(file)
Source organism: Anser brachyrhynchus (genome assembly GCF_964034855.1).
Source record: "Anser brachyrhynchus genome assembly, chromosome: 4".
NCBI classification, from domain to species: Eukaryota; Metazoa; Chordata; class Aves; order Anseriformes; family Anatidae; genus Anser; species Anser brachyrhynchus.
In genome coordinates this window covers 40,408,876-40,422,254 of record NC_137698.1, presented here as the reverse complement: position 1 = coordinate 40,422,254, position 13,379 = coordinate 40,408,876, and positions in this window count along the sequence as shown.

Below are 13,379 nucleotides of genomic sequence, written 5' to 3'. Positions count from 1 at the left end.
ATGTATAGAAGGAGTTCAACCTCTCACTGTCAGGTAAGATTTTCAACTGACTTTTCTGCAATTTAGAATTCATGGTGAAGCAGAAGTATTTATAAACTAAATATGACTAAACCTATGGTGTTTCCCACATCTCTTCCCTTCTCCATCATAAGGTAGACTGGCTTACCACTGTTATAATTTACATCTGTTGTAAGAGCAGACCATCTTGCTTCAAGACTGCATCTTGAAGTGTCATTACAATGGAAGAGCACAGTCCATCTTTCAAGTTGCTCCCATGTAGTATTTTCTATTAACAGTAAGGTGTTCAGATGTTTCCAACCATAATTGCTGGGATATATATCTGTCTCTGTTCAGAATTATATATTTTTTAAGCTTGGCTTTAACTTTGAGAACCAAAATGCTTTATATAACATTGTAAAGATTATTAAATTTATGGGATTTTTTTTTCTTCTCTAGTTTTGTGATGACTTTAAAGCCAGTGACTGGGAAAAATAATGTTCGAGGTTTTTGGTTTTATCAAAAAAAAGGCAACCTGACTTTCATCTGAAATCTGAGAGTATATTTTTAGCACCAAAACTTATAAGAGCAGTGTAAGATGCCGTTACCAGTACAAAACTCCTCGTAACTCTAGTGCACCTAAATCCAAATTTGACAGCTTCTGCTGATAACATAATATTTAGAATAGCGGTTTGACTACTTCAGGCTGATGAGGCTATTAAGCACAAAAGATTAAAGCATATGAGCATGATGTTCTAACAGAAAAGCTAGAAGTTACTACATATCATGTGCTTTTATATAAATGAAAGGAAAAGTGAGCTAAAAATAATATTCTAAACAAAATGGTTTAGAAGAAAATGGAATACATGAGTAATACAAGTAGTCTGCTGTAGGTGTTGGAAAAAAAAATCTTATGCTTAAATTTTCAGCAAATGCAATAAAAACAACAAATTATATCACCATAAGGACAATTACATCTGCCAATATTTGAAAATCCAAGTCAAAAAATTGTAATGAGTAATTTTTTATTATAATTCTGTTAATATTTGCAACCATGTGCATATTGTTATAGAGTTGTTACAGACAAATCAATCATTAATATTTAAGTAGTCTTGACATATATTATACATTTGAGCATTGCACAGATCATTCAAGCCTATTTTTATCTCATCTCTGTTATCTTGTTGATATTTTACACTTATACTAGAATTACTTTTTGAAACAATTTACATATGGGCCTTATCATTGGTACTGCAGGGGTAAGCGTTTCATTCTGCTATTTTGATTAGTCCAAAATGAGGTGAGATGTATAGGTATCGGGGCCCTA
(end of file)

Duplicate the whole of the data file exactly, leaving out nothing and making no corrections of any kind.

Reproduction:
Source organism: Anser brachyrhynchus (genome assembly GCF_964034855.1).
Source record: "Anser brachyrhynchus genome assembly, chromosome: 4".
NCBI classification, from domain to species: Eukaryota; Metazoa; Chordata; class Aves; order Anseriformes; family Anatidae; genus Anser; species Anser brachyrhynchus.
In genome coordinates this window covers 40,408,876-40,422,254 of record NC_137698.1, presented here as the reverse complement: position 1 = coordinate 40,422,254, position 13,379 = coordinate 40,408,876, and positions in this window count along the sequence as shown.

Below are 13,379 nucleotides of genomic sequence, written 5' to 3'. Positions count from 1 at the left end.
ATGTATAGAAGGAGTTCAACCTCTCACTGTCAGGTAAGATTTTCAACTGACTTTTCTGCAATTTAGAATTCATGGTGAAGCAGAAGTATTTATAAACTAAATATGACTAAACCTATGGTGTTTCCCACATCTCTTCCCTTCTCCATCATAAGGTAGACTGGCTTACCACTGTTATAATTTACATCTGTTGTAAGAGCAGACCATCTTGCTTCAAGACTGCATCTTGAAGTGTCATTACAATGGAAGAGCACAGTCCATCTTTCAAGTTGCTCCCATGTAGTATTTTCTATTAACAGTAAGGTGTTCAGATGTTTCCAACCATAATTGCTGGGATATATATCTGTCTCTGTTCAGAATTATATATTTTTTAAGCTTGGCTTTAACTTTGAGAACCAAAATGCTTTATATAACATTGTAAAGATTATTAAATTTATGGGATTTTTTTTTCTTCTCTAGTTTTGTGATGACTTTAAAGCCAGTGACTGGGAAAAATAATGTTCGAGGTTTTTGGTTTTATCAAAAAAAAGGCAACCTGACTTTCATCTGAAATCTGAGAGTATATTTTTAGCACCAAAACTTATAAGAGCAGTGTAAGATGCCGTTACCAGTACAAAACTCCTCGTAACTCTAGTGCACCTAAATCCAAATTTGACAGCTTCTGCTGATAACATAATATTTAGAATAGCGGTTTGACTACTTCAGGCTGATGAGGCTATTAAGCACAAAAGATTAAAGCATATGAGCATGATGTTCTAACAGAAAAGCTAGAAGTTACTACATATCATGTGCTTTTATATAAATGAAAGGAAAAGTGAGCTAAAAATAATATTCTAAACAAAATGGTTTAGAAGAAAATGGAATACATGAGTAATACAAGTAGTCTGCTGTAGGTGTTGGAAAAAAAAATCTTATGCTTAAATTTTCAGCAAATGCAATAAAAACAACAAATTATATCACCATAAGGACAATTACATCTGCCAATATTTGAAAATCCAAGTCAAAAAATTGTAATGAGTAATTTTTTATTATAATTCTGTTAATATTTGCAACCATGTGCATATTGTTATAGAGTTGTTACAGACAAATCAATCATTAATATTTAAGTAGTCTTGACATATATTATACATTTGAGCATTGCACAGATCATTCAAGCCTATTTTTATCTCATCTCTGTTATCTTGTTGATATTTTACACTTATACTAGAATTACTTTTTGAAACAATTTACATATGGGCCTTATCATTGGTACTGCAGGGGTAAGCGTTTCATTCTGCTATTTTGATTAGTCCAAAATGAGGTGAGATGTATAGGTATCGGGGCCCTA